1 Comment

  1. Mira Liebman says

    I write this response as a mother of three and an alumnus of a Jewish Day School in Montreal. I write it also as a parent of children who attended two day schools in Toronto. Most importantly, I am the mother of a current student at OJCS.
    Comparing a day school education to a public school education is neither simple nor entirely fair.
    For me, Jewish day school is different from public school in two important ways. It is private and it is Jewish.
    At all Jewish Day schools, children experience a high quality and rigorous curriculum which is designed to prepare them for any future high school they chose. They are taught a curriculum, amongst their peers, whose parents have also chosen this high level rigorous education for their children. Without getting into specifics, a Jewish day school graduate is prepared for high school and beyond. There are countless ways this happens each day: small class sizes, enrichment, individual supplementation, field trips, chess club, etc.
    Jewish day school is also Jewish school. Each school may have a different slant, but, generally speaking your child will learn about Jewish religion, Hebrew and Israel. They will be immersed in surroundings that are Jewish with Hebrew letters on the wall, prayer in the morning time and an overall Jewish approach. As a smart person recently said, there would be no OJCS if not for the J.
    For me, these two parts combined, made my decision to send my son to OJCS an easy one.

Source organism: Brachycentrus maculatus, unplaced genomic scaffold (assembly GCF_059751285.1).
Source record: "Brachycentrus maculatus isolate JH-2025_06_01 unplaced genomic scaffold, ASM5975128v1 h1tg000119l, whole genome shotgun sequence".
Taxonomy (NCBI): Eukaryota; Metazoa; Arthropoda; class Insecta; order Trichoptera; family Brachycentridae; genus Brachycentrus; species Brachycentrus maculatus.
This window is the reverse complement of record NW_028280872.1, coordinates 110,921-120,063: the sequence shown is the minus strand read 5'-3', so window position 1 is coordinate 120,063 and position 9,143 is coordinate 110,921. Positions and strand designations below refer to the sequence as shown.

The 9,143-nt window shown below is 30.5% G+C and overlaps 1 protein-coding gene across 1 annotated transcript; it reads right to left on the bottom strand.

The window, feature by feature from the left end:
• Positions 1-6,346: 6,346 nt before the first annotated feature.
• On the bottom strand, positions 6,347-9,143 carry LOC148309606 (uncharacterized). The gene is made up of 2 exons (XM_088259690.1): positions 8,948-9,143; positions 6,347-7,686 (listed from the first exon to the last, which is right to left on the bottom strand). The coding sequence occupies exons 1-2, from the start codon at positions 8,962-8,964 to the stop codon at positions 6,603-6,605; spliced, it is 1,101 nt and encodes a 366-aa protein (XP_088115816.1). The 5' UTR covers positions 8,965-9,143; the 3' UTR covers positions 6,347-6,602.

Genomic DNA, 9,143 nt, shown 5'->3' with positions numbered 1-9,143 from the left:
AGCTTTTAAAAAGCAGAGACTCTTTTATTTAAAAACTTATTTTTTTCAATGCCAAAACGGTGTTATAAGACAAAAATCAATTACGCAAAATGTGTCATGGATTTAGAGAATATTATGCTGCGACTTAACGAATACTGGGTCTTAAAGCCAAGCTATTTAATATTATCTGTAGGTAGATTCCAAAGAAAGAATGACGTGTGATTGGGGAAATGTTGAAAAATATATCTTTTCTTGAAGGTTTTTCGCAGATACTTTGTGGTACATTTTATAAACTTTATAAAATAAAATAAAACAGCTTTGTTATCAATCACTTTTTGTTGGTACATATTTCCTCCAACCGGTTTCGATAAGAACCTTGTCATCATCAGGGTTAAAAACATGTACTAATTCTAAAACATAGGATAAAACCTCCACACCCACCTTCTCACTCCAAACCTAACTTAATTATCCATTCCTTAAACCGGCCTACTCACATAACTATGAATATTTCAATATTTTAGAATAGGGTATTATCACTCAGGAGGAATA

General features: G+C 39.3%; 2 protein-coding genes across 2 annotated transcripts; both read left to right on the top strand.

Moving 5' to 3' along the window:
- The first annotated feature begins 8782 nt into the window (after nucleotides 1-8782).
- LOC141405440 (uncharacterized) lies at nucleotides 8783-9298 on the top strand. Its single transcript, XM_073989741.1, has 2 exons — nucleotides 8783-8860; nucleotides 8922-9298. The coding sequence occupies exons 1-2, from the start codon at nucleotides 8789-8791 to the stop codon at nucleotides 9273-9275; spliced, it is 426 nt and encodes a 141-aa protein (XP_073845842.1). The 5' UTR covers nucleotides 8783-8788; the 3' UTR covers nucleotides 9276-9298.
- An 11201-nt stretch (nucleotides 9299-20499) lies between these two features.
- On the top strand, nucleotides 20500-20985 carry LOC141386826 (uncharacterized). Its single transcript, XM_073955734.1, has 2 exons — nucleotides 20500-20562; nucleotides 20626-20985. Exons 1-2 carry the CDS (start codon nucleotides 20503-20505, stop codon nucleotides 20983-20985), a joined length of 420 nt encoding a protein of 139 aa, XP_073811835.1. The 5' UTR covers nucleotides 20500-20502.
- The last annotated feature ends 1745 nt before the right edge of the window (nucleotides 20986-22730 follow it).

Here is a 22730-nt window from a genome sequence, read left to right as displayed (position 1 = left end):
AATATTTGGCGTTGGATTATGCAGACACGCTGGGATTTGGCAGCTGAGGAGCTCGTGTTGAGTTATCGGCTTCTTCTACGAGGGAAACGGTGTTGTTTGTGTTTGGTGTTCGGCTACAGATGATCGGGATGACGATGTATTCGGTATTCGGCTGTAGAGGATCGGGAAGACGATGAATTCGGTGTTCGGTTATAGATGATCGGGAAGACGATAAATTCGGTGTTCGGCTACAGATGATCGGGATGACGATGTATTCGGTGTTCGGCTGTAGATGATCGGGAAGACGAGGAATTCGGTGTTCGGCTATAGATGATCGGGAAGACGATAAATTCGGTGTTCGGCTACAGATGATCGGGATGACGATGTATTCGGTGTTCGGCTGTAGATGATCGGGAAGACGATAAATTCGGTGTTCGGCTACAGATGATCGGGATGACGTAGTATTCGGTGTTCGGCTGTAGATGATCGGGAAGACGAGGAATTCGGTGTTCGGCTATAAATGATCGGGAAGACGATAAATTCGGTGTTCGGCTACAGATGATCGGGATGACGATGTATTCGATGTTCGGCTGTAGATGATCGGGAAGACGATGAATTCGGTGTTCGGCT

Seeing the smart, confident and happy boy he is since he began in September has made my decision to re-enroll him there an easy one.
    You can receive a high level education and a Jewish education by adding Jewish afternoon school to a secular education, but for me, the whole is not equal to the sum of its parts.
    I encourage all who attended a Day School themselves to look back at their education and to visit OJCS and then to make their own very educated decision for themselves.
    If teaching your child about Judaism is of interest to you, and if the high cost is at all manageable for your family’s finances, then I highly recommend sending them to OJCS.
    As for the early closures on Friday, this, for me, is a small hurdle to jump for all the benefits I receive in return.
    I agree whole heartedly that “one’s community becomes made up of those with whom your child attends school.” I would only add synagogue to this, since synagogue attendance also gives your family another community to be a part of. I feel blessed to have been welcomed into the OJCS community and I look forward to (hopefully!) welcoming you and many others next year!
    Dr. Mira Liebman

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